Richard Neutra, 1892-1970: Survival through Design, 25th Anniversary Edition
(Born and raised in Vienna, Richard Neutra (1872-1970) cam...)
Born and raised in Vienna, Richard Neutra (1872-1970) came to America early in his career, settling in California. His influence on post-war architecture is undisputed, the sunny climate and rich landscape being particularly suited to his cool, sleek modern style. Neutra had a keen appreciation for the relationship between people and nature; his trademark plate glass walls and ceilings which turn into deep overhangs have the effect of connecting the indoors with the outdoors. Neutra's ability to incorporate technology, aesthetics, science, and nature into his designs him recognition as one of Modernist architecture's greatest talents.
Form Follows Libido: Architecture and Richard Neutra in a Psychoanalytic Culture (MIT Press)
How modern architecture came to embrace the urges and f...)
How modern architecture came to embrace the urges and fears of the affective unconscious.
"Eight million Americans a year cool their heels in psychiatric waiting rooms. Design can help lower this nervous overhead." -- Richard Neutra, 1954
Sylvia Lavin's Form Follows Libido argues that by the 1950s, some architects felt an urge to steer the cool abstraction of high modernism away from a neutral formalism toward the production of more erotic, affective environments. Lavin turns to the architecture of Richard Neutra (1892-1970) to explore the genesis of these new mood-inducing environments. In a series of engaging essays weaving through the designs and writings of this Vienna-born, California-based architect, Lavin discovers in Neutra a sustained and poignant psychoanalytic reflection set in the context of a burgeoning psychoanalytic culture in America.
Lavin shows that Neutra's redirection of modernism constituted not a lyrical regression to sentimentality but a deliberate advance of architectural theory and technique to engage the unconscious mind, fueled by the ideas of psychoanalysis that were being rapidly disseminated at the time. In Neutra's responses to a vivid range of issues, from psychoanalysis proper to the popular psychology of tele-evangelical prayer, Lavin uncovers a radical reconstitution of the architectural discipline.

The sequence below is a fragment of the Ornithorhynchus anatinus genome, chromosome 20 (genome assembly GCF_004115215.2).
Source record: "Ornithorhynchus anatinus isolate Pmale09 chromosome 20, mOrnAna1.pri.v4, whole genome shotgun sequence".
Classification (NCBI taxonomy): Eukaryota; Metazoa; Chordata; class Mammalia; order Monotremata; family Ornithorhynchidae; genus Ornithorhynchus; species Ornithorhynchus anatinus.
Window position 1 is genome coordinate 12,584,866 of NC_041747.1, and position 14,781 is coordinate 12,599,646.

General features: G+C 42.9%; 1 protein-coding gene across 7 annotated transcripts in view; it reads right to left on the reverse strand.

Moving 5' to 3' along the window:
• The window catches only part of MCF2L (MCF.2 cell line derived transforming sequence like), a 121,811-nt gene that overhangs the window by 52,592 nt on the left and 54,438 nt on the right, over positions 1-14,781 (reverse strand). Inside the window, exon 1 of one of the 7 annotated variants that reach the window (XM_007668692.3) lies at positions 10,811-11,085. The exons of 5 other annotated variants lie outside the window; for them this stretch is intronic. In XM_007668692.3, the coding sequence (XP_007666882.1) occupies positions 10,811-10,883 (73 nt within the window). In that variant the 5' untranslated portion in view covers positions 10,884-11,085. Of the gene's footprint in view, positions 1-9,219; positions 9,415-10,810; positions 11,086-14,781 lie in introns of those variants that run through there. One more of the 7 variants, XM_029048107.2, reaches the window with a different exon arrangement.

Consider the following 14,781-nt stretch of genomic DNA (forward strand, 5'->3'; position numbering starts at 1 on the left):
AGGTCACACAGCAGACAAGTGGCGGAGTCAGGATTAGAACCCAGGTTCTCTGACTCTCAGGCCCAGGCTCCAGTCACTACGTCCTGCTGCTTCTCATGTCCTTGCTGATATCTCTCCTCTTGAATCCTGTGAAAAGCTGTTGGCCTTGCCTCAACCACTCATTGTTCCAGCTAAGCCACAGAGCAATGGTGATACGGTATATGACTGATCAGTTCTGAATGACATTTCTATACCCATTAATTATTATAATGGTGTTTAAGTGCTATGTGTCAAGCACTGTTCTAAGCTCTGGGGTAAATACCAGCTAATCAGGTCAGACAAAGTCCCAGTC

Arguing persuasively that the received historical views of both psychoanalysis and architecture have led to a suppression of their compelling coincidences and unorthodoxies, Lavin sets out to unleash midcentury architecture's hidden libido. Neither Neutra nor psychoanalysis emerges unscathed from her investigation of how architecture came to be saturated by the intrigues of affect, often against its will. If Reyner Banham sought to put architecture "on the couch," then Lavin, through Neutra, leaps beyond Banham's ameliorative aim to lure contemporary architecture into the lush and dangerous liaisons of environmental design.
The quintessential California Modernist: Richard Neutra...)
The quintessential California Modernist: Richard Neutra and his search for modern architecture
Originally from Vienna,
Richard Neutra came to America early in his career, settling in California.
His influence on post-war architecture is undisputed, the sunny climate and rich landscape being particularly suited to his cool, sleek modern style.
Neutra had a keen appreciation for the relationship between people and nature; his trademark plate glass walls and ceilings which turn into deep overhangs have the effect of connecting the indoors with the outdoors. His ability to incorporate technology, aesthetic, science, and nature into his designs brought him to the forefront of Modernist architecture.
In this volume, all of Neutras works
(nearly 300 private homes, schools, and public buildings) are gathered together, illustrated by over 1,000 photographs, including those of
Julius Shulman and other prominent photographers.
Text in English, French, and German
Richard Joseph Neutra was an Austrian-American architect. Living and building for the majority of his career in Southern California, he came to be considered among the most important modernist architects.
Neutra was born in Leopoldstadt, the 2nd district of Vienna, Austria, on April 8, 1892 into a wealthy Jewish family.
His Jewish-Hungarian father Samuel Neutra (1844–1920) was a proprietor of a metal foundry, and his mother, Elizabeth "Betty" Glaser Neutra (1851–1905) was a member of the IKG Wien. Richard had two brothers who also emigrated to the United States, and a sister who married in Vienna.